There was this sense that the faster modernization happened, the better it was going to be for everybody. It would lock in the industrial genius of the home culture in Britain, and improve the lives of everybody on the receiving end by making them part of the kind of liberal free trade Imperial world economy. The problem with that is that as you shorten distances and accelerate the speed of communications, pathogens hitch a ride, and we’re still living with this. We’re a fly-through world and respiratory drops are having a happy-go-lucky carnival with us. So we’re still living with that paradox with many people trapped inside the Imperial mindset instead of listening to the science of immunology.
The tragic thing which I may not have flagged up [in the book] quite as sharply as I possibly should have done is that there is a sense that if you get the economy right, everything else, including infectious diseases, is going to fall into place. But of course, in so many respects that is absolutely not the case. That particular dream goes back to the 18th century and has really hit a wall.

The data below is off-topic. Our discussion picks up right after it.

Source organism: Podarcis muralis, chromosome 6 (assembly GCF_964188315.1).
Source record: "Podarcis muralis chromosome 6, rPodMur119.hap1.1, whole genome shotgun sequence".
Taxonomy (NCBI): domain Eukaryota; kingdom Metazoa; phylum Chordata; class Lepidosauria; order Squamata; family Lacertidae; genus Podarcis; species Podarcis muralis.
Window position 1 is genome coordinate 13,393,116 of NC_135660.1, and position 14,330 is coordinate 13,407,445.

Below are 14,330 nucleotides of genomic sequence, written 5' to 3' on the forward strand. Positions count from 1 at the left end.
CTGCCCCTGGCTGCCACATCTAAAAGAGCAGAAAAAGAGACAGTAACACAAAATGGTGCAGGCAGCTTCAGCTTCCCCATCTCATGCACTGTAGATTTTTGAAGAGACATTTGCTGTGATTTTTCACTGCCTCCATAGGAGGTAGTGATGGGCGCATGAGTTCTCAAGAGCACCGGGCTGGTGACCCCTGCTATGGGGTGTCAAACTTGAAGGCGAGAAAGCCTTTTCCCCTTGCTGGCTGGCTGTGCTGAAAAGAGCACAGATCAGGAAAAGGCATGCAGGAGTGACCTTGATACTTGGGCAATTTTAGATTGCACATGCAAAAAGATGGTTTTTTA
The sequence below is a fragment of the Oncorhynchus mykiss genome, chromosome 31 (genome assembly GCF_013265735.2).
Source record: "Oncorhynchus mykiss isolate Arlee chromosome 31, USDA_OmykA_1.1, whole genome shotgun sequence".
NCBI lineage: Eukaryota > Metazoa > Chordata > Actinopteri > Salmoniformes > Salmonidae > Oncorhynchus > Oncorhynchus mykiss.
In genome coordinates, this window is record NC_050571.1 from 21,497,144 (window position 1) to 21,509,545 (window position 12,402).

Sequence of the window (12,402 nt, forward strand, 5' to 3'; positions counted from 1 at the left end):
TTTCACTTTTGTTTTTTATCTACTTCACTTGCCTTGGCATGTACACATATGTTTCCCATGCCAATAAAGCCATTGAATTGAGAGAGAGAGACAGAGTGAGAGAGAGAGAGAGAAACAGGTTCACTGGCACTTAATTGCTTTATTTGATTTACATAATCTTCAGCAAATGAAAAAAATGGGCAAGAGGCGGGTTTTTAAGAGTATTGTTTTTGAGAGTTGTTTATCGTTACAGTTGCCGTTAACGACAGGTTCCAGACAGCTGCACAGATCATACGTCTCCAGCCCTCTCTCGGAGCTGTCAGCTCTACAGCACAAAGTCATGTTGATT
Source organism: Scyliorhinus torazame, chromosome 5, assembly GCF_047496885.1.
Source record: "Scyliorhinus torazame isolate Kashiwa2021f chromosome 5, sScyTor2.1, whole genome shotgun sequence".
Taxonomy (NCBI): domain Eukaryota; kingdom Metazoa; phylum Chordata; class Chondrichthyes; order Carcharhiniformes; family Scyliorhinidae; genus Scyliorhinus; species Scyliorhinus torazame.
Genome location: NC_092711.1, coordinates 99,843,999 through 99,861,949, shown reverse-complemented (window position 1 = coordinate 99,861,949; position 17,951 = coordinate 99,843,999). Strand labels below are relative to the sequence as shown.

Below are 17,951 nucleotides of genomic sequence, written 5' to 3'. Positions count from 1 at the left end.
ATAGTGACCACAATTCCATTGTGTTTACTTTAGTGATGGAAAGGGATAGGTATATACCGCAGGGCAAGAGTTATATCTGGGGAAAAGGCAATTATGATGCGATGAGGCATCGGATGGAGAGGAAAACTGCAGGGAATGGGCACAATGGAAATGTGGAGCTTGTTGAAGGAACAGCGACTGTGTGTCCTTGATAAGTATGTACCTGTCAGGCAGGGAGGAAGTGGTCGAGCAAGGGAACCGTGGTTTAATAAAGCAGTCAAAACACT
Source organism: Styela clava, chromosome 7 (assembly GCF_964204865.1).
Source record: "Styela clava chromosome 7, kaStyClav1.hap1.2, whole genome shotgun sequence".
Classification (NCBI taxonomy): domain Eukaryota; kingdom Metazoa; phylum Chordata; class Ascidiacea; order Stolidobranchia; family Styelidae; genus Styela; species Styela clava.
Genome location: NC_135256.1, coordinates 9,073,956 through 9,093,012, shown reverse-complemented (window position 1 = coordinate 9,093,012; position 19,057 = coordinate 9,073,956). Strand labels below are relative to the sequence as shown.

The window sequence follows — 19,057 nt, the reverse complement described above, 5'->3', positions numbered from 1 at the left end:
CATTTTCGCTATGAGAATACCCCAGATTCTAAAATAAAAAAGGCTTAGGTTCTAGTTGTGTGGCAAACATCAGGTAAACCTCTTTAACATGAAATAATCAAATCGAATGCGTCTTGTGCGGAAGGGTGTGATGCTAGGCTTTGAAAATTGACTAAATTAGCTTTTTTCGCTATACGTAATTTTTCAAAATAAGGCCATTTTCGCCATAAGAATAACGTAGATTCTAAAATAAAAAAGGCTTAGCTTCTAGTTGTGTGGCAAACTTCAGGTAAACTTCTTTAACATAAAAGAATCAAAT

Jewish bacteriologist Waldemar Haffkine is undoubtedly the hero of this book. He developed vaccines for cholera and the plague and was a one-man show traveling through Asia vaccinating people. Why did you find him so compelling?
Haffkine was mentioned in the literature about public health and also came up in the many books about public health in British India. So I followed my instinct that there was an incredibly powerful story there. And so it proved.
The critical theme of the book — hence its title — is about outsiders in the life and world of the sciences. I think Haffkine was, not particularly to his happiness, in so many ways a kind of perpetual outsider. He was a sort of unusual figure to be a medical celebrity in Britain so instantly embraced by the great and the good, the medical, scientific, and public health establishment in late Victorian Britain. So I thought that was sort of extraordinary.